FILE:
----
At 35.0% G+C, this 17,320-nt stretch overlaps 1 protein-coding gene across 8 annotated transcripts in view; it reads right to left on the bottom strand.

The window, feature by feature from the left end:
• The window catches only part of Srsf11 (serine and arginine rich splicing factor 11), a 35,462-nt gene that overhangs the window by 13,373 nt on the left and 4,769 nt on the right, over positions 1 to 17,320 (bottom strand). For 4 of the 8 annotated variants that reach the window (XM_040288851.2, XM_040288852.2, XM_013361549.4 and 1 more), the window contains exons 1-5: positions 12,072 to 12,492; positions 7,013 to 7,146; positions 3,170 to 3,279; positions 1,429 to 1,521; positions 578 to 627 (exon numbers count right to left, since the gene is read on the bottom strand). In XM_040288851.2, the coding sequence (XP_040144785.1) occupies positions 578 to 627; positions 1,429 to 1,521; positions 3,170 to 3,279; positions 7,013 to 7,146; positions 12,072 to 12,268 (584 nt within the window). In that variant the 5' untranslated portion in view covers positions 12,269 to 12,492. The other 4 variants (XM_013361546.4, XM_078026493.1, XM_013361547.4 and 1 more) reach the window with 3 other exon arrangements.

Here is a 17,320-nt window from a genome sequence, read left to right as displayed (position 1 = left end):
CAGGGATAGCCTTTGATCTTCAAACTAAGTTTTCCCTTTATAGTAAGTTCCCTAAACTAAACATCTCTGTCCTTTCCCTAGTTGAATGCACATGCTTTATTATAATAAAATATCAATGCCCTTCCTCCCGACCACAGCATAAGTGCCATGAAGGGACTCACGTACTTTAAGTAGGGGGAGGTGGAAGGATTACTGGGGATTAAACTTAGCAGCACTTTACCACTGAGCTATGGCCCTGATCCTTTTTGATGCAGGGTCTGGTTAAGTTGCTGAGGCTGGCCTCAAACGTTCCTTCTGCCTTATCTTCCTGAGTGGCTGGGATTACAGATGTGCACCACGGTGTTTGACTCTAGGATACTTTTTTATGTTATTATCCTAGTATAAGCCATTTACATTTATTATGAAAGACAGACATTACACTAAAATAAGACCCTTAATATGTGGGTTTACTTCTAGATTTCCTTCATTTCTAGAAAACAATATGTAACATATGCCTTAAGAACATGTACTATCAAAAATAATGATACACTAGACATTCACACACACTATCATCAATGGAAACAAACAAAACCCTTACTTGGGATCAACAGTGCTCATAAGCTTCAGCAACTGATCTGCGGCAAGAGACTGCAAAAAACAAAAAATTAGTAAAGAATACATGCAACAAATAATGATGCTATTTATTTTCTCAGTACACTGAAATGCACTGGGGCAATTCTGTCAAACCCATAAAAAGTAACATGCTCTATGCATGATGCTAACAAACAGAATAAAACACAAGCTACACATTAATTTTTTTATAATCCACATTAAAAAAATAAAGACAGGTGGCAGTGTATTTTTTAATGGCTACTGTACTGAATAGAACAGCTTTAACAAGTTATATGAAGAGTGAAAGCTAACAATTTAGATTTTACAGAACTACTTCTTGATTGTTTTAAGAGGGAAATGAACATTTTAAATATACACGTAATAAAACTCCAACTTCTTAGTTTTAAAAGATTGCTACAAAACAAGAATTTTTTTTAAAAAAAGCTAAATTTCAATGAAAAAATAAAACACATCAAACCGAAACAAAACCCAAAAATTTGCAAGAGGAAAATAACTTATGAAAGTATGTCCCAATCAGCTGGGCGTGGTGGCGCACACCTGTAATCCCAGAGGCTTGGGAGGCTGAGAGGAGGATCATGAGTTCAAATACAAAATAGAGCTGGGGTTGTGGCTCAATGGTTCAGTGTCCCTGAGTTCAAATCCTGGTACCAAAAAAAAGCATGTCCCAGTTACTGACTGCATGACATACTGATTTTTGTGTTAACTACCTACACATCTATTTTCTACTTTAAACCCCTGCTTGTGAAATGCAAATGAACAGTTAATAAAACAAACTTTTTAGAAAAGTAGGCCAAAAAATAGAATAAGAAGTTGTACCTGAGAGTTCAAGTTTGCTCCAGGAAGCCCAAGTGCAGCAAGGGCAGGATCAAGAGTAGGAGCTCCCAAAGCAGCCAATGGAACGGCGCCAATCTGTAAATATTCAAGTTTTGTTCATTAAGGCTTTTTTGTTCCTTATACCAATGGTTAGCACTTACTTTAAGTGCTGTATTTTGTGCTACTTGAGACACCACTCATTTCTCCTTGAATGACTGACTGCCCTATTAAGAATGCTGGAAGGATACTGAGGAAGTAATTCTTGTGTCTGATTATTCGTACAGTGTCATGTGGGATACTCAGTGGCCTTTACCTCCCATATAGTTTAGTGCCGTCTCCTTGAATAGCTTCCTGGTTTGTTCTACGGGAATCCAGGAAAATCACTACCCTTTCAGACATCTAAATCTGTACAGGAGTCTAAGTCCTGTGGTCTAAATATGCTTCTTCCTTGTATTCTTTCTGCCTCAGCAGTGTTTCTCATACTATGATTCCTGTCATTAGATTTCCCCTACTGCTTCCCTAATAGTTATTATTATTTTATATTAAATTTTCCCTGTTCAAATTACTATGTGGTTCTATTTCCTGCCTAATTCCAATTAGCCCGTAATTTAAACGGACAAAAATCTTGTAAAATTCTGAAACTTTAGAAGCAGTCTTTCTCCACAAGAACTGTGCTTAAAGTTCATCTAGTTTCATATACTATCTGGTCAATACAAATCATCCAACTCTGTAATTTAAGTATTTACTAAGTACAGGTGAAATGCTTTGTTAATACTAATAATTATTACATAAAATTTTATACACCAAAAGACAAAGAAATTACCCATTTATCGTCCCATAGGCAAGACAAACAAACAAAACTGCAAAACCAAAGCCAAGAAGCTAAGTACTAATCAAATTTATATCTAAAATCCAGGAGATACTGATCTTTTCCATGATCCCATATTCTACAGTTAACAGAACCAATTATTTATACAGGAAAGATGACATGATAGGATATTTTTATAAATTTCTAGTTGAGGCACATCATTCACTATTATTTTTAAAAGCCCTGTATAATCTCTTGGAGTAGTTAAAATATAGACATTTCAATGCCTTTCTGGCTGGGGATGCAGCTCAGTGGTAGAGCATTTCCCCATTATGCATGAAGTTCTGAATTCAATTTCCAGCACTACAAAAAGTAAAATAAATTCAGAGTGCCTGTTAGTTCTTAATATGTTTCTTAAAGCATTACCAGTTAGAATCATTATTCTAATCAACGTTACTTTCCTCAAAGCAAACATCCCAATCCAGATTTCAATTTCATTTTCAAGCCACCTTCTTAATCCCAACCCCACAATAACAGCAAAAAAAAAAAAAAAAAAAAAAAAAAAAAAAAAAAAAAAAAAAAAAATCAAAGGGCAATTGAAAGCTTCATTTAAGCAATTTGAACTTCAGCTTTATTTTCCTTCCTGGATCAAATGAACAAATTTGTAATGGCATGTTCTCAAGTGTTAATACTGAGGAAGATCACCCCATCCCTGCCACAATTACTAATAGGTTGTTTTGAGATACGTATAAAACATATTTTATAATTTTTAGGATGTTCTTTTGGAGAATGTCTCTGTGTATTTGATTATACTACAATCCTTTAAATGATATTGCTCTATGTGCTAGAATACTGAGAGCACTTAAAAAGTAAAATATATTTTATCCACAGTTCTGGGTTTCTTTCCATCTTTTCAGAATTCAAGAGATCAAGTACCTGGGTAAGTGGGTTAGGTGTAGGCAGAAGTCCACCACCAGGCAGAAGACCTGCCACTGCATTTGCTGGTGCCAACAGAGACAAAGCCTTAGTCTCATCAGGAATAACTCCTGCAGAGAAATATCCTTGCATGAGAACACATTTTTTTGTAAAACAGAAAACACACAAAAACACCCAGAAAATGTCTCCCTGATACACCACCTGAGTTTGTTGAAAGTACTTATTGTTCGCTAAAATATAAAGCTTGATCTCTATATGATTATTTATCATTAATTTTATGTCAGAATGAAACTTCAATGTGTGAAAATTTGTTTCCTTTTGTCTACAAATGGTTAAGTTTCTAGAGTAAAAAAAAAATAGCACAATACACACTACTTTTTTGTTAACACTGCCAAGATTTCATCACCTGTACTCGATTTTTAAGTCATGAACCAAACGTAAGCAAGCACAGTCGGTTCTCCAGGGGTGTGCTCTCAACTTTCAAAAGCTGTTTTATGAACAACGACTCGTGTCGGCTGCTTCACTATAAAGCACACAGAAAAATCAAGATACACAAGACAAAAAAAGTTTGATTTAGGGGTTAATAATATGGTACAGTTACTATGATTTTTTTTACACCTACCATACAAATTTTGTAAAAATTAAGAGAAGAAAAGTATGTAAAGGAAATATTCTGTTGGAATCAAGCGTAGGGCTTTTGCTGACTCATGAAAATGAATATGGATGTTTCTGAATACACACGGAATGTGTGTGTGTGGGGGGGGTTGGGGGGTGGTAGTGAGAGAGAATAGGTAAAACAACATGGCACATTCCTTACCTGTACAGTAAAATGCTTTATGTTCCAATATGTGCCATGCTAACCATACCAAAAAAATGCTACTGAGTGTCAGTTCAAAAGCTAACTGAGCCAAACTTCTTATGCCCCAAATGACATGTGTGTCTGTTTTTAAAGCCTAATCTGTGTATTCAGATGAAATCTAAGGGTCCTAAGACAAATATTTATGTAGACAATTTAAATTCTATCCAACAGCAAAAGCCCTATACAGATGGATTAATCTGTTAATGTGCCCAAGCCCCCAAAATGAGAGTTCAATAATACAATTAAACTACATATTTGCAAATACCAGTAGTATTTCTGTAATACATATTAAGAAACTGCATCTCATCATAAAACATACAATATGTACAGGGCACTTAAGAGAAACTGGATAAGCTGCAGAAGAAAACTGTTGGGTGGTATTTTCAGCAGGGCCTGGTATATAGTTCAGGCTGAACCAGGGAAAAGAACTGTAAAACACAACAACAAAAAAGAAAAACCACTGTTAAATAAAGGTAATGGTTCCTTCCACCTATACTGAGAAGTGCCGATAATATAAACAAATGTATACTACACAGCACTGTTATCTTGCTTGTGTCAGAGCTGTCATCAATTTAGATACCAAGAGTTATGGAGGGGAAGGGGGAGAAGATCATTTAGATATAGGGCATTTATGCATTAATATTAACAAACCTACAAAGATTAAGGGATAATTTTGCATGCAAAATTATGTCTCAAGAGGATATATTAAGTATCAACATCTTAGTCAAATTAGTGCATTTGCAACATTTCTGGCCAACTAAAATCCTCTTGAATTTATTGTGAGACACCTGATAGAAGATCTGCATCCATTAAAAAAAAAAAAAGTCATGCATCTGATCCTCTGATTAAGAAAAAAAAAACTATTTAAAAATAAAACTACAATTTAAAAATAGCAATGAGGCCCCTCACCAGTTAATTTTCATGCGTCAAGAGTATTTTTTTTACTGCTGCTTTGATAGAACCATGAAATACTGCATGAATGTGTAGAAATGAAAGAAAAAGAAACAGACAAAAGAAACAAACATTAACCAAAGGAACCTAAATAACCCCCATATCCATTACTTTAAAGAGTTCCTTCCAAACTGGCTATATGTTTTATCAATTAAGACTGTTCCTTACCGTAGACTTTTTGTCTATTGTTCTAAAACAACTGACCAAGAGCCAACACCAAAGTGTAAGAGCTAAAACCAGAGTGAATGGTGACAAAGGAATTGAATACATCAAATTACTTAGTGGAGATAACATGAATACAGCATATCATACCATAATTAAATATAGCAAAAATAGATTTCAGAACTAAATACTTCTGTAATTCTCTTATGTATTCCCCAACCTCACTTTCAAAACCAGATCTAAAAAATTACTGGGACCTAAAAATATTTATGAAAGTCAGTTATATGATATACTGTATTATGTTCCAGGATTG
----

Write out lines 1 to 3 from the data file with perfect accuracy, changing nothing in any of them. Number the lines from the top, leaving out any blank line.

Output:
At 35.0% G+C, this 17,320-nt stretch overlaps 1 protein-coding gene across 8 annotated transcripts in view; it reads right to left on the bottom strand.

The window, feature by feature from the left end:
• The window catches only part of Srsf11 (serine and arginine rich splicing factor 11), a 35,462-nt gene that overhangs the window by 13,373 nt on the left and 4,769 nt on the right, over positions 1 to 17,320 (bottom strand). For 4 of the 8 annotated variants that reach the window (XM_040288851.2, XM_040288852.2, XM_013361549.4 and 1 more), the window contains exons 1-5: positions 12,072 to 12,492; positions 7,013 to 7,146; positions 3,170 to 3,279; positions 1,429 to 1,521; positions 578 to 627 (exon numbers count right to left, since the gene is read on the bottom strand). In XM_040288851.2, the coding sequence (XP_040144785.1) occupies positions 578 to 627; positions 1,429 to 1,521; positions 3,170 to 3,279; positions 7,013 to 7,146; positions 12,072 to 12,268 (584 nt within the window). In that variant the 5' untranslated portion in view covers positions 12,269 to 12,492. The other 4 variants (XM_013361546.4, XM_078026493.1, XM_013361547.4 and 1 more) reach the window with 3 other exon arrangements.